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A delicious meal during a worrying illness

Perhaps the glorious win over Derby won't mean anything beyond that, but does it have to? Not for now, certainly...

Laurence Griffiths/Getty Images

The ideal scenario, as we all know, would have been for Forest to beat Derby with a Jamie Ward goal, punched into the net in the fifth minute of injury-time when only four were signalled. But, failing that, one that went in off Richard Keogh's 'undercarriage' will do quite nicely.

Derbies can be pretty unpleasant affairs. Before the joy of last season, trips to Pride Park (or whatever that ground with the Starbucks in it is called these days) were horrible, tedious games played out in poisonous atmospheres, the nadir coming in 2012, not long after Nigel Doughty's death when Derby chants of 'Where's your chairman gone?' were countered with 'Let him die' from the away end as Shaun Barker lay prone on the turf.

But on the other hand, they can be rather joyous. The healing power of wins like this, can be tremendous. Before Friday night Forest hadn't won since the middle of September, while the lot from up the road were stylishly sashaying towards the top of the table in the manner of a team with £20-odd million spent on it should. A look at their bench was vaguely terrifying, with multiple man of the match Tom Ince, one-time £24million player Darren Bent, Alex Pearce, Jacob Butterfield and Craig Bryson in reserve. Forest started with a bloke Derby released on a free, a Jamie Ward they had no need for, on the left wing.

Even if you don't quite buy into the parochialism of hating Derby, the sort of underdog, staunch, hugely encouraging victory is probably worth more than the thrashings that the two teams have traded in recent times.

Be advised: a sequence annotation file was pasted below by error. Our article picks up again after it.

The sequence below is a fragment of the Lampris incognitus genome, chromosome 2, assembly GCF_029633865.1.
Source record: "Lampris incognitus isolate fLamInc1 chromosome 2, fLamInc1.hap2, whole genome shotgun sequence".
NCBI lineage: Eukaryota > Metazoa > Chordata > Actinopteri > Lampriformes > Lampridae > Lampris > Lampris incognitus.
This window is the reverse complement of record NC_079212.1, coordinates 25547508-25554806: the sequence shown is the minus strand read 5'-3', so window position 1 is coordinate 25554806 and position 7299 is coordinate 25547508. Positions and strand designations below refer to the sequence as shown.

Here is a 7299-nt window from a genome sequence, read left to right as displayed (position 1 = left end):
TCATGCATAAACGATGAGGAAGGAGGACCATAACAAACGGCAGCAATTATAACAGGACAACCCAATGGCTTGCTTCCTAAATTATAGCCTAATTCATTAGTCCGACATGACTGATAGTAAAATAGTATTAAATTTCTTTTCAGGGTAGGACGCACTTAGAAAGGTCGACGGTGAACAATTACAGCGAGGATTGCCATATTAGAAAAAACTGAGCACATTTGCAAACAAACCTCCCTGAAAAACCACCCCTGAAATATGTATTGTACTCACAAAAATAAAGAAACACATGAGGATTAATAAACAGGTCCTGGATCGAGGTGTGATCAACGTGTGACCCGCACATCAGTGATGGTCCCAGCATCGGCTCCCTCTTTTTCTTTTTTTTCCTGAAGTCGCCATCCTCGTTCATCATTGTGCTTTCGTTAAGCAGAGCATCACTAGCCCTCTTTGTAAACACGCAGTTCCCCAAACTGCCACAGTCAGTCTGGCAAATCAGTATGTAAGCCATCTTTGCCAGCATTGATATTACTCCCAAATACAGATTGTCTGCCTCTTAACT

Will it mean a change in fortunes, provide confidence for an improvement in results, secure Dougie Freedman's job and a climb up the table? Who knows. It didn't last season, and Ben Osborn putting the ball in the Derby net was followed a few days later by a shambolic performance at Fulham in which Forest were three down inside half an hour.

But at the moment it doesn't matter. For these few days we can enjoy the win, bask in that warm feeling of contentment that comes with beating that lot. It might well be papering over the cracks, but what marvellous paper it is. Thinking too far beyond that is for objectivity, not for fans. Of course we shouldn't forget the deeper problems at the club, of which there are many and they're slowly destroying it, but this at least provides a distraction, at least. Like a delicious meal during a worrying illness.

Being a fan is about joyous moments; that's why, despite its ultimate failure, Stuart Pearce's tenure was worthwhile because of that moment when he emerged before his first game, and of course the win at Derby. That game provides a neat illustration of how illogical all this business is; sensible people would recognise that a last-minute winner, scored by a youth academy product from Derby, with a beleaguered club hero in the dugout could hardly be topped, so in theory we should never go to another East Midlands derby again in our lives. But we ignore that and go again, because it might happen again.

Of course, this wasn't as good as that, but Freedman at least has given us something. If we lose the next five games and he's binned before Christmas, he'll always have a wonderful, ground-out win against Derby. It's also some form of vindication for him; for all the complaints and the admittedly shonky results, for the most part Forest actually haven't been playing that badly recently, barring a few notable exceptions. While he's not exactly been convincing, it's tough to think who else could have done better under a transfer embargo, with his best player sold in August, his only centre-forward to speak of out until January, and two of his most influential midfielders out for an indeterminate period of time.

So let's enjoy this for now. We'll think about tomorrow, tomorrow. Thanks Dougie.